Reducing the risk of suicide

There are a number of factors that may help protect children and youth, and reduce their risk of suicide as they go through the sometimes turbulent adolescent years. The teenage brain is less able to control emotions and its ability to make good judgements and control impulses is compromised. All of these things may put your child at higher risk of suicide.

Research has shown that certain factors help protect and strengthen youth during this developmental stage:

External Factors

  • Family cohesion (involvement, shared interests and emotional support)
  • Good relationships with other youth and adults
  • Academic achievement
  • Stable environment
  • Social integration and opportunities to participate in activities
  • Responsibilities for other people or pets
  • Adequate care for substance use, physical and mental disorders
  • Lack of access to means for suicidal behaviour
  • Connection to a religious community

Internal Factors

  • Sense of belonging
  • Sociability (ability to be a friend)
  • Love of learning
  • Perceived connectedness to school
  • Sense of worth and self-confidence
  • Self-motivation
  • Help-seeking and advice-seeking behaviour
  • Service (volunteering, helping out with a cause, helping out a neighbour or friend)
  • Life skills (good decision-making, assertiveness, coping skills, perseverance, etc.)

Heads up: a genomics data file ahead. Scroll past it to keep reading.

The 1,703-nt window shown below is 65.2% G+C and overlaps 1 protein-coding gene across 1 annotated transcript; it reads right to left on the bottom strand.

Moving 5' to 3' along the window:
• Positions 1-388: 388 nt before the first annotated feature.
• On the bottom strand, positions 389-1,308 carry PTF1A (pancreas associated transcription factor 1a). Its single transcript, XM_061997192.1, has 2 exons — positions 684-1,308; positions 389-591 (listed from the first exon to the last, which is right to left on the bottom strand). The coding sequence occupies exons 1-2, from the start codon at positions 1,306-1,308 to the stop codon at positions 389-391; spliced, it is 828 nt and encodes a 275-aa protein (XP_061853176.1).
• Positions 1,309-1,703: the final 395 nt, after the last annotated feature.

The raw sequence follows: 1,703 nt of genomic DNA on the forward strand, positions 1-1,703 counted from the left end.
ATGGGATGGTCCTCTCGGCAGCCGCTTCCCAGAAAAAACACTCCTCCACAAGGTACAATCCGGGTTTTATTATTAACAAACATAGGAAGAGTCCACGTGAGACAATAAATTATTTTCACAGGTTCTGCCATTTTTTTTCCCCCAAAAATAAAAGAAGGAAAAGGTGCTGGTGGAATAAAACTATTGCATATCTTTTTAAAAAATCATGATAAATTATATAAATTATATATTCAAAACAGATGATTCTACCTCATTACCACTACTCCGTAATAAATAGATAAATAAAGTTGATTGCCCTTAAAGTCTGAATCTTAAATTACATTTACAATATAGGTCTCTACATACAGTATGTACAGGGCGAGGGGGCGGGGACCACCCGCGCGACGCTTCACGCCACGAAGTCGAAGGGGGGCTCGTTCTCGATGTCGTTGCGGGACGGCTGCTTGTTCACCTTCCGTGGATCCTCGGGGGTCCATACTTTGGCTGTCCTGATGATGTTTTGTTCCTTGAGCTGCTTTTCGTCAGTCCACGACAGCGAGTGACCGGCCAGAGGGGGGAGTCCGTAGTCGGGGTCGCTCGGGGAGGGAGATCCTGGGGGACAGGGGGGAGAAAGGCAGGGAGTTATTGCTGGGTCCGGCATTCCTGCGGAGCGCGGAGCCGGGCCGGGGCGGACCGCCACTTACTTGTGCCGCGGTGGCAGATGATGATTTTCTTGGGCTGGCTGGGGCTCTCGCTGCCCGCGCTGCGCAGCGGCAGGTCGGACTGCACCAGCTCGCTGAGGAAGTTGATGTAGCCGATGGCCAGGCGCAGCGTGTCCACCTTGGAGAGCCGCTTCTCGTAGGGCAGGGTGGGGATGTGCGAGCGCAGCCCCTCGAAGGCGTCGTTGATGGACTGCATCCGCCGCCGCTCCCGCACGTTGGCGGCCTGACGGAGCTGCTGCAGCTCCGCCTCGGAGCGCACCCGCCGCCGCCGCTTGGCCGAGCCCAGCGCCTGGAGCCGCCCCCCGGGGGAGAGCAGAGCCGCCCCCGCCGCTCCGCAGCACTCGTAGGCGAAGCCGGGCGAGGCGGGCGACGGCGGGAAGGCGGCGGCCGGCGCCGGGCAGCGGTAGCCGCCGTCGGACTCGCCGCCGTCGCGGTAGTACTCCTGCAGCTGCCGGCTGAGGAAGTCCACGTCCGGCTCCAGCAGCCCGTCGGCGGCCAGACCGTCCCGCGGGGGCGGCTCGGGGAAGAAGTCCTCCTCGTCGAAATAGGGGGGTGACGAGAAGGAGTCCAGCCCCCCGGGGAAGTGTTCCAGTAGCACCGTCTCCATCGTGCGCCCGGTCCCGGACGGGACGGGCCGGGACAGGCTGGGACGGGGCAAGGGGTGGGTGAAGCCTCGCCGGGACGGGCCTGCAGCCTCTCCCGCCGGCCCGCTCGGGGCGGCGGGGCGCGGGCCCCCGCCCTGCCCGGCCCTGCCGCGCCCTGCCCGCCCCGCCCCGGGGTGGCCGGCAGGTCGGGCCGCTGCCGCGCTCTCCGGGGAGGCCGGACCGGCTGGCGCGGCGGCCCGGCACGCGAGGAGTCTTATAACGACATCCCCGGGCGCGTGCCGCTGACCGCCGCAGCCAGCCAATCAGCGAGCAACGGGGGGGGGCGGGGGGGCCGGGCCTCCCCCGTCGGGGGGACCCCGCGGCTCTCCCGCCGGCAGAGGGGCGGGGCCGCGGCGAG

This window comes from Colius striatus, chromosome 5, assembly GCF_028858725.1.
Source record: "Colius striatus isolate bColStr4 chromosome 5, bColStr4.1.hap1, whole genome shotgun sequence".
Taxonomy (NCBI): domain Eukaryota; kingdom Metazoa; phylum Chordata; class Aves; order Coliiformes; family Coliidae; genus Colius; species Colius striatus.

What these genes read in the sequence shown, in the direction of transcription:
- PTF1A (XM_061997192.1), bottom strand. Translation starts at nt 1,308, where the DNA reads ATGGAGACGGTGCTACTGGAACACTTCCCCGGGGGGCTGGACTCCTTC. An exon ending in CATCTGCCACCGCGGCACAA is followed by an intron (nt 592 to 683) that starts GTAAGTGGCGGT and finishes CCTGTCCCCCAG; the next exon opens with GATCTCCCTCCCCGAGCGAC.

Your role as a parent is very important. You can:

  • Listen and try to strengthen your relationship with your child,
  • Communicate with your child,
  • Help your child build connections,
  • Help your child identify their internal and external strengths,
  • Help your child create a network of support,
  • Advocate for your child as needed, and
  • Ask for help.

For more information on protective factors, visit: ww3.suicideinfo.ca/ForParents/ProtectiveFactors/tabid/719/Default.aspx or www.mcf.gov.bc.ca/suicide_prevention/pdf/pys_practitioners_guide.pdf

If you are having thoughts of suicide or of hurting yourself or others, please reach out immediately for help. Call 9-1-1 (or your local police or authority, if you do not have 9-1-1) or go to your nearest hospital emergency room.

If you are being bullied, feeling alone or just need to talk to someone who will listen, please reach out to a trained volunteer or professional:



Resources for Parents

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Resources for Youth

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If you need help, please reach out to someone you trust, like a parent, friend or teacher. Or, you can reach out to someone who doesn’t know you for support. There is a list of youth-oriented support lines and websites on this site just for you.

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